Shel Silverstein is a famous children’s book illustrator, cartoonist, and musician. He was born in Chicago, Illinois on September 25th, 1930. He served in the U.S. Army in 1950 and worked on cartooning then. After his service, he began to cartoon and illustrate for several magazines. Silverstein had a gig with Playboy magazines. There he illustrated small cartoons for a number of years. A musician, he wrote and played music and became quite popular. He passed away on May 10th, 1999.
Soon after his music career began, he experimented with illustrating children’s books. Arguably his most famous book was The Giving Tree. Shel’s art style was almost child-like, but was simple enough that children could easily interpret the drawings. Although his books were for children, there are deeper meanings and lessons to the “moral of the story” that are applicable in adult life.
Pictured above is the cover of Where the Sidewalk Ends, which was a book of poems along with illustrations. Shel uses simple line work to create images in which is appealing and understandable to the child reading. The style and characters are fun and what many today see as the base of what children’s books are supposed to emulate.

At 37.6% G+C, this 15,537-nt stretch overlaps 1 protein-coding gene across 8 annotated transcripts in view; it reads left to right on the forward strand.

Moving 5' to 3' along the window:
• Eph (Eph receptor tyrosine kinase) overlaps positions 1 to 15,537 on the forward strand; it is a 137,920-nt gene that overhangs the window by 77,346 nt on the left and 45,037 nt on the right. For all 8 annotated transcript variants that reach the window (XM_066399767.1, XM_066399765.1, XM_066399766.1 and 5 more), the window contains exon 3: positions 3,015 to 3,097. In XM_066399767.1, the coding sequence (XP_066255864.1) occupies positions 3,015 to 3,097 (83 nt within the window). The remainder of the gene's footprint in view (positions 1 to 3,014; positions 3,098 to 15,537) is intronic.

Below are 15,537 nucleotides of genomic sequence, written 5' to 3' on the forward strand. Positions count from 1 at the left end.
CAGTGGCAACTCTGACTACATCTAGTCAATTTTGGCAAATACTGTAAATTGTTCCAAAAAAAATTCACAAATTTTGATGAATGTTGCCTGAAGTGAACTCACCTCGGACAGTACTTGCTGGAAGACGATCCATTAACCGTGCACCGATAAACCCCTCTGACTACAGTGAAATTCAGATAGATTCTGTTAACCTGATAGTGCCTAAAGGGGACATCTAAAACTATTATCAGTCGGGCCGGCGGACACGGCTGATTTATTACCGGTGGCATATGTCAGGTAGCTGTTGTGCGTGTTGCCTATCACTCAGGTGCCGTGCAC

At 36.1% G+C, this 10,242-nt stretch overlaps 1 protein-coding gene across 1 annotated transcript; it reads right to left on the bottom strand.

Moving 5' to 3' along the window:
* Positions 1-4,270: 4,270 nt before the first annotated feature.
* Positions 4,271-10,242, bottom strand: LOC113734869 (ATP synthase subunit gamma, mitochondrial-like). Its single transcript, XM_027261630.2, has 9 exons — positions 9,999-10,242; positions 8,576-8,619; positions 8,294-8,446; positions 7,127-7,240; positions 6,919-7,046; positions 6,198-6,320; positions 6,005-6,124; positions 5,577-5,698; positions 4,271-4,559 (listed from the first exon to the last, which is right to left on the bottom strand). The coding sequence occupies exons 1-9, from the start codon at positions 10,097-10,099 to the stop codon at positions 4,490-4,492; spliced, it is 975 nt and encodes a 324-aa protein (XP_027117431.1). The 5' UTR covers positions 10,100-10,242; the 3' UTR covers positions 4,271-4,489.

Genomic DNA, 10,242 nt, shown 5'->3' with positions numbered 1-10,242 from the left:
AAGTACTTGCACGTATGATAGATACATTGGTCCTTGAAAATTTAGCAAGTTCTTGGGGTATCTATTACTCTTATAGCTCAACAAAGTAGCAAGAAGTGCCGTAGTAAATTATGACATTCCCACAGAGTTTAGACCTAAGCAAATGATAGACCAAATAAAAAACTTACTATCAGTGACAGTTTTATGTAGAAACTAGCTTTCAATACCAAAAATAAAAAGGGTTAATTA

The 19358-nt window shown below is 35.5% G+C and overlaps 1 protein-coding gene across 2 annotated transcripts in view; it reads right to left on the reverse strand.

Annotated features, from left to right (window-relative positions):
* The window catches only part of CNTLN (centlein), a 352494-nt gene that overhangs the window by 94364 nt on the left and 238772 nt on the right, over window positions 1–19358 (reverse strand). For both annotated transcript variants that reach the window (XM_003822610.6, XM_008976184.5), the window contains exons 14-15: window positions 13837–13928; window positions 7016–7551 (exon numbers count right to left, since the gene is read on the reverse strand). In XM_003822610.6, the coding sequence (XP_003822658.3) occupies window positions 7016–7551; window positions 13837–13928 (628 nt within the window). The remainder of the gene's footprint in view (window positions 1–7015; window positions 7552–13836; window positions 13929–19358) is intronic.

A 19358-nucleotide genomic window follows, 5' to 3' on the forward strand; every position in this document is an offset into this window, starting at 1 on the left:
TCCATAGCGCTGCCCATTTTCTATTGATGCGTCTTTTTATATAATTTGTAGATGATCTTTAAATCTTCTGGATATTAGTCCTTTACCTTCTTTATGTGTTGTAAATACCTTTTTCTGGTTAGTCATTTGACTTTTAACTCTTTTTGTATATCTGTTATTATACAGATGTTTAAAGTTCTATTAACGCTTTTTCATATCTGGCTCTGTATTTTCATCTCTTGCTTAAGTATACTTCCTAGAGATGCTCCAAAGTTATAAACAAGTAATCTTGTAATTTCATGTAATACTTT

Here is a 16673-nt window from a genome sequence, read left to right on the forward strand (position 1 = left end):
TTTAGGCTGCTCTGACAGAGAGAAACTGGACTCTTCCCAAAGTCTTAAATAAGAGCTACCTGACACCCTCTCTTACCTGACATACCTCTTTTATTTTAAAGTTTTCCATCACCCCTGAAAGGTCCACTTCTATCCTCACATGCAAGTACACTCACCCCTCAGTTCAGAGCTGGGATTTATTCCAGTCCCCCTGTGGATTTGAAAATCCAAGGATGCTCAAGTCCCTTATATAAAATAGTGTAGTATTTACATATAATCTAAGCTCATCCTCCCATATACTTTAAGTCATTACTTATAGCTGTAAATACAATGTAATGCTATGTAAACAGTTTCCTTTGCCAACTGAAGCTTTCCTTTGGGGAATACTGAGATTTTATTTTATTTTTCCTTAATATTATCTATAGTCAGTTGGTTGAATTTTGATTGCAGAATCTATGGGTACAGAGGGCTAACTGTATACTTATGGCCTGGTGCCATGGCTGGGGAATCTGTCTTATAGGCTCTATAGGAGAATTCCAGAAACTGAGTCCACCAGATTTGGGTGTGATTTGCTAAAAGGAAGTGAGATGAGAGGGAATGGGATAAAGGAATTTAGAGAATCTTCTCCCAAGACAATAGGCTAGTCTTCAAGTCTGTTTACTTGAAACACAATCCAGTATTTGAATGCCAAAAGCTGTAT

The cartoon below, The Golfer, takes the idea of the “frustrated golfer” and turns it into a comical event in which everyone can laugh at. Again, simple line work is utilized and the viewer can clearly interpret what is going on. His ability to create an “easy-to-read” story is impeccable and one to aspire for.
His style is one that can be used as inspiration. The fun aspect of Silverstein’s drawings is that he does not worry too much about perspective, proportions, and ensuring that every part is entirely realistic. By not worrying about this, he creates mesmerizing cartoons in which your eye investigates every line and dot. Try experimenting with this style in your own way and see what sort of results will come of it.